Arizona Game and Fish Department officials have confirmed the presence of largemouth bass virus in Lake Pleasant after processing routine test samples obtained in October.

While the virus can affect largemouth bass, it doesn’t pose a risk to people or pets, and the water is safe for water supply and recreation.

“Largemouth bass virus is not known to infect any warm-blooded animals and any fish caught by anglers are safe to eat,” said Marc Dahlberg, AZGFD water quality program manager in a prepared statement. “However, we always recommend that people thoroughly cook any fish they intend to eat, and never use fish found dead or dying for food.”

To date, no fish kills associated with the virus have been documented by AZGFD. Fishing remains productive with no recreational impacts. Lake Pleasant is the top fishing recreation site in Arizona with at least 520,000 angler use days.

Prior to October’s sampling, fish surveys were conducted at Lake Pleasant in 2002. The virus most likely entered Lake Pleasant fishery within the past decade.

Although the virus can cause mortality among largemouth bass populations, not all bass become infected, and not every fish becomes sick. For example, five lakes in Texas suffered fish kills despite the virus being traced to 23 lakes in that state.

Historically, the virus has been detected in 18 stated since 1991. In Arizona, Saguaro Lake, Bartlett Lake, Roosevelt Lake, and now Lake Pleasant have tested positive for the disease.

Other fish species can carry the virus, too, but it only affects largemouth bass. Activation of disease outbreaks are unknown but have been known to be associated with stress events, such as high water temperatures. The virus diminishes overtime.

Precautions the public can take to help stop the spread of the disease — and other aquatic invasive species, such as quagga mussels — include not transporting live fish or water from one body of water to another.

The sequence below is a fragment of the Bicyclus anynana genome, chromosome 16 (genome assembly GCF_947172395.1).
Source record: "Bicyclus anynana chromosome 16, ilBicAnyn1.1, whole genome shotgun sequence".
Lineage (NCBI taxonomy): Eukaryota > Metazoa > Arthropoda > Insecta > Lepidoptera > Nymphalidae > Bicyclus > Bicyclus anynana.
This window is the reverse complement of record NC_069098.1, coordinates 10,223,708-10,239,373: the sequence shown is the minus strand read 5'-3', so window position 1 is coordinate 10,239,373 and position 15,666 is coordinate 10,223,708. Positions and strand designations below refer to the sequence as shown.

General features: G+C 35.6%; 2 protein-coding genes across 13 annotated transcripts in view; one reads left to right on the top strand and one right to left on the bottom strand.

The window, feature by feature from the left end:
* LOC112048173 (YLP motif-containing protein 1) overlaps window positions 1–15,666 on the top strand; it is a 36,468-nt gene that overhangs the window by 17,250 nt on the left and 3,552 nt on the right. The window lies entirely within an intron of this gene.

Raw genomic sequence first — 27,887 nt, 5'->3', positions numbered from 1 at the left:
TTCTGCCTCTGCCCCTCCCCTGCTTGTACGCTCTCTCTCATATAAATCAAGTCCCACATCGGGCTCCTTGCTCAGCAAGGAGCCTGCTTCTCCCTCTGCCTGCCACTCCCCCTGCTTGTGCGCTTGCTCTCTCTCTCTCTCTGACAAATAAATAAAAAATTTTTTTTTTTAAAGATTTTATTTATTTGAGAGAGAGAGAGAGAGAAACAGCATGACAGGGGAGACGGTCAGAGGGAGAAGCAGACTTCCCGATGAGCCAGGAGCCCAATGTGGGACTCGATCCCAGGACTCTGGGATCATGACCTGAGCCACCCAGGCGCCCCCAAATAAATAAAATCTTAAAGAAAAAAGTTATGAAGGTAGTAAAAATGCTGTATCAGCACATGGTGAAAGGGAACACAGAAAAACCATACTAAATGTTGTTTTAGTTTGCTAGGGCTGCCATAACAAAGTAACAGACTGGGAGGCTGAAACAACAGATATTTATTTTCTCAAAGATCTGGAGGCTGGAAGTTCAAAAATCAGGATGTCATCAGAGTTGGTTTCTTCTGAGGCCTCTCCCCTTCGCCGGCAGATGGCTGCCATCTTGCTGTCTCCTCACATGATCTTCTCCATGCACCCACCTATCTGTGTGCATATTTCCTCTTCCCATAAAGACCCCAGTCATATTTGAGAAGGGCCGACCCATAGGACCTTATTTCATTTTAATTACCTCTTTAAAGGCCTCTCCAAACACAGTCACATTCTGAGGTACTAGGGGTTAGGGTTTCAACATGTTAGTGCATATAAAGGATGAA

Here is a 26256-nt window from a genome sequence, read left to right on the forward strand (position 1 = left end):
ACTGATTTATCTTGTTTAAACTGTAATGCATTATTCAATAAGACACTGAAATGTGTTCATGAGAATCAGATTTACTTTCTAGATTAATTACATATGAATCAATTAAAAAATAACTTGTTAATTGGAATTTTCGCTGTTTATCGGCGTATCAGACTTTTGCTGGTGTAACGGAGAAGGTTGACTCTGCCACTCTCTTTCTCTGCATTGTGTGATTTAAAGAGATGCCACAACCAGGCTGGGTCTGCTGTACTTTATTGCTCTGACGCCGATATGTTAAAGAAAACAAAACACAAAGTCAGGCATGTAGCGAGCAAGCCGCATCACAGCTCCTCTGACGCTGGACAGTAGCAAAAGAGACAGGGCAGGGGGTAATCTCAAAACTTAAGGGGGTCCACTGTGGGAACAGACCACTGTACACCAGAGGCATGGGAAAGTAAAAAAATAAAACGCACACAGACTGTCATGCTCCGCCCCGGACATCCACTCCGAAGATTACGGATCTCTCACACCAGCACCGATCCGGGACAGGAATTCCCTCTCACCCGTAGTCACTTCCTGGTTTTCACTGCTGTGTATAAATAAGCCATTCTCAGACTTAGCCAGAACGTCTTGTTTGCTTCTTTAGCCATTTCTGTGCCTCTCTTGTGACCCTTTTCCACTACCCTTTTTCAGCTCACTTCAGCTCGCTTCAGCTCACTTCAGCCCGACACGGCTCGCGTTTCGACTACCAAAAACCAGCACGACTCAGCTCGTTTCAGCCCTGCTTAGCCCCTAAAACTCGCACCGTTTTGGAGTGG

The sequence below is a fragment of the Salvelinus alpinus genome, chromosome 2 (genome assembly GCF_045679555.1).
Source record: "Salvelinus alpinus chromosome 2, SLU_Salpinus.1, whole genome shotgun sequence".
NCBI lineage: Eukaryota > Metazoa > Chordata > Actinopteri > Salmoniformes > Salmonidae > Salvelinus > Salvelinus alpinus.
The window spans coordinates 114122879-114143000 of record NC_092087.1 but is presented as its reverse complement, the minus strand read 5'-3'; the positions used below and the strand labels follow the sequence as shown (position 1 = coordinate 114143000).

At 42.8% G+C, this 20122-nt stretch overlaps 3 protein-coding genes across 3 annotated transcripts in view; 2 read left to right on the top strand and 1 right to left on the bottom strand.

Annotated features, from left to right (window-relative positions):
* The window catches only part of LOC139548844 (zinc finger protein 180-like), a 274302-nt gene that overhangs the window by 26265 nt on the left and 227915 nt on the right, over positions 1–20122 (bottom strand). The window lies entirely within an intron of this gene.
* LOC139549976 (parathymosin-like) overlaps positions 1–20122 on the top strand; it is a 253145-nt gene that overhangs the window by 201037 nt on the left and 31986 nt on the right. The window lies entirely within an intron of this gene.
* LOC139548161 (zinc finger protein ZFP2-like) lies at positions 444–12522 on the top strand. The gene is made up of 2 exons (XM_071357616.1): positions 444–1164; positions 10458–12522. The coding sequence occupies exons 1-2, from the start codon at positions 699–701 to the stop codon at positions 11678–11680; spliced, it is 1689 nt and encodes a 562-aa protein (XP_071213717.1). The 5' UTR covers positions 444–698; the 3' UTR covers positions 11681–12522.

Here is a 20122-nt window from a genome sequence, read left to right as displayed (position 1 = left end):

“You might be spreading an unwanted disease or even introducing an unwanted organism, such as quagga mussels, that could substantially affect a fishery or lake ecosystem,” Dahlberg said in the statement, “Don’t transport live fish caught from a lake — period. It’s the wrong thing to do and it’s unlawful.”

Cleaning, draining and drying a watercraft before leaving any lake at any time is recommended, as is disinfecting the watercraft and waiting at least five days before launching it in another lake or body of water. The bass virus can survive up to a week in standing water.

Anyone who sees any dead or dying fish is asked to report observations to AZGFD 623-236-7257. For more information, visit

According to Bassmaster’s fact sheet, a largemouth bass with the virus may have trouble swimming, or remaining upright, because the disease attacks the swim bladder. Adult bass of two pounds and more seem to be the most susceptible to disease.

According to, largemouth bass are native to the St. Lawrence and Great Lakes, Hudson Bay, and the Mississippi River basin. The species was introduced in Arizona in 1897. Reports of largemouth bass weighing as much as 16 pounds have been caught. Largemouth bass are the second most popular fish in Arizona. The species is partial to habitats of submerged trees, aquatic vegetation and underwater drop-offs.

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